This thing by Chris Johnson at the Ledger-Inquirer about the presidential asperations of former Starbucks CEO Howard Schultz came up in my Google alerts for obvious reasons, and it made me smile, wryly of course:

Now, he’s looking to buy himself a White House. He’s touting his “self-made billionaire” American success story. I think the self-made billionaire is a myth on par with Bigfoot and the Loch Ness Monster.

Oh I dunno about that. At least there are very blurry images of Nessie and Bigfoot.

How addictive is coffee? Despite how I personally feel, it’s actually not, says Harriet Hall.

Brian Hagedorn, a candidate for the State Supreme Court in Wisconsin, has made clear in his writings that he really hates the gays and Planned Parenthood, because Jesus, and rejects calls to recuse himself on related cases if he’s elected. He also wrote in 2005 that “Christianity is the correct religion, and that insofar as others contradict it, they are wrong.”

David Mislin of Temple University looks at the history of debate over Bible study in public schools, an issue he says “was among the first to divide religious liberals and conservatives.”

At the Irish Times, novelist Cauvery Madhavan recounts drifting between Hinduism and Catholicism (gods, saints, potato, po-tah-to), and on a trek to an Everest base camp she found a Buddhist temple where she saw “senior monks on a wooden platform in crimson silk and well above them, high on a silver dais, regal in maroon velvet, sat the head abbot…”

Get me out of here, I thought to myself. Even in this religion, beloved by people who reject all other beliefs, it’s all just about men in hierarchical costumes!

It’s a couple of years now and I’m a contented atheist because my conscience is my only god. Religion used to provide me with succour but nowadays I find reliable and greater succour in confronting my failings, each time only to realise that my destiny is truly in my own hands.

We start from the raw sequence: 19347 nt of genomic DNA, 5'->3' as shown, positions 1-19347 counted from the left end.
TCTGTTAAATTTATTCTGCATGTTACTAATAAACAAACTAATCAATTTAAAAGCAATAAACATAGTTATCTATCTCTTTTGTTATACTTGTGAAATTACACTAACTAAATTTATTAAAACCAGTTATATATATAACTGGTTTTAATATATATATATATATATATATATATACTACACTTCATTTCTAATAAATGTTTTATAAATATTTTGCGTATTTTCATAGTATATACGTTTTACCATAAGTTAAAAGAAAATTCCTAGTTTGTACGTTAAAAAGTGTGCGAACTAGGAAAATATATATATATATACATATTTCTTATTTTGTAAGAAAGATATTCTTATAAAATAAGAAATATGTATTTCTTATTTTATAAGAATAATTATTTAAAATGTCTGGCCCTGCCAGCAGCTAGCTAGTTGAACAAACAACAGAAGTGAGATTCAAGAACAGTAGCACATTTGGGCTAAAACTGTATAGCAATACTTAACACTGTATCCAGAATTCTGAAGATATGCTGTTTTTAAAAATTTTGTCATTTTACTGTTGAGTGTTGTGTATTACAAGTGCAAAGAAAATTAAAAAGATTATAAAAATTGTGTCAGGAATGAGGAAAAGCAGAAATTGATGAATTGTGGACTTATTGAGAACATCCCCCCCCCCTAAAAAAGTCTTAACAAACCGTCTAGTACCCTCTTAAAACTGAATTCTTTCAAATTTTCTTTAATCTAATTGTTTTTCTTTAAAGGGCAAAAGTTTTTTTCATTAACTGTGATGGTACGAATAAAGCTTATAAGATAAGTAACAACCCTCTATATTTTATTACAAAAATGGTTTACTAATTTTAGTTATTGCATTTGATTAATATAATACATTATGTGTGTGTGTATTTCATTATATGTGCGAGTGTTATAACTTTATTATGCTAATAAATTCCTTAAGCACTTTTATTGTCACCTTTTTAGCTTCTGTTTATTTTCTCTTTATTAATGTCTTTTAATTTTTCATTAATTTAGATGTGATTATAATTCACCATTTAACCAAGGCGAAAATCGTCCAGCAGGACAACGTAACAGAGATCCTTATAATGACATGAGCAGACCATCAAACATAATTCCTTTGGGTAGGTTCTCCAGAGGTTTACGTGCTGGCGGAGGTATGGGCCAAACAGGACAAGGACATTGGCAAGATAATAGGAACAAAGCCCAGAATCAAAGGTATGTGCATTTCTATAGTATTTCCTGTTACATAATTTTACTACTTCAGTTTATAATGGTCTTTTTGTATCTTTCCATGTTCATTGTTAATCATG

UC Riverside’s The Highlander (there can, I am told, be only one) touts Andrew Cuomo’s approach to governing-while-Catholic as laudable:

Governor Cuomo’s actions should be seen as an example of the many politicians out there who are caught at crossroads between wanting to govern based off of personally held values and wanting to serve the people of their constituencies. Politicians everywhere should look to Cuomo’s example and separate their governance from their personal convictions.

Quote of the Day

Through Science Trends quoting the American Heritage Dictionary, I learn the etymological roots of the word “placebo,” and it’s just so perfect:

Like the word dirge, placebo has its origin in the Office of the Dead, the cycle of prayers traditionally sung or recited for the repose of the souls of the dead. The traditional liturgical language of the Roman Catholic Church is Latin, and in Latin, the first word of the first antiphon of the vespers service is placebo, “I shall please.” This word is taken from a phrase in the psalm text that is recited after the antiphon, placebo Domino in regione vivorum, “I shall please the Lord in the land of the living.” The vespers service of the Office of the Dead came to be called placebo in Middle English, and the expression sing placebo came to mean “to flatter, be obsequious.” … Placebo eventually came to mean “flatterer” and “sycophant.”

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Linking to a story or webpage does not imply endorsement by Paul or CFI. Not every use of quotation marks is ironic or sarcastic, but it often is.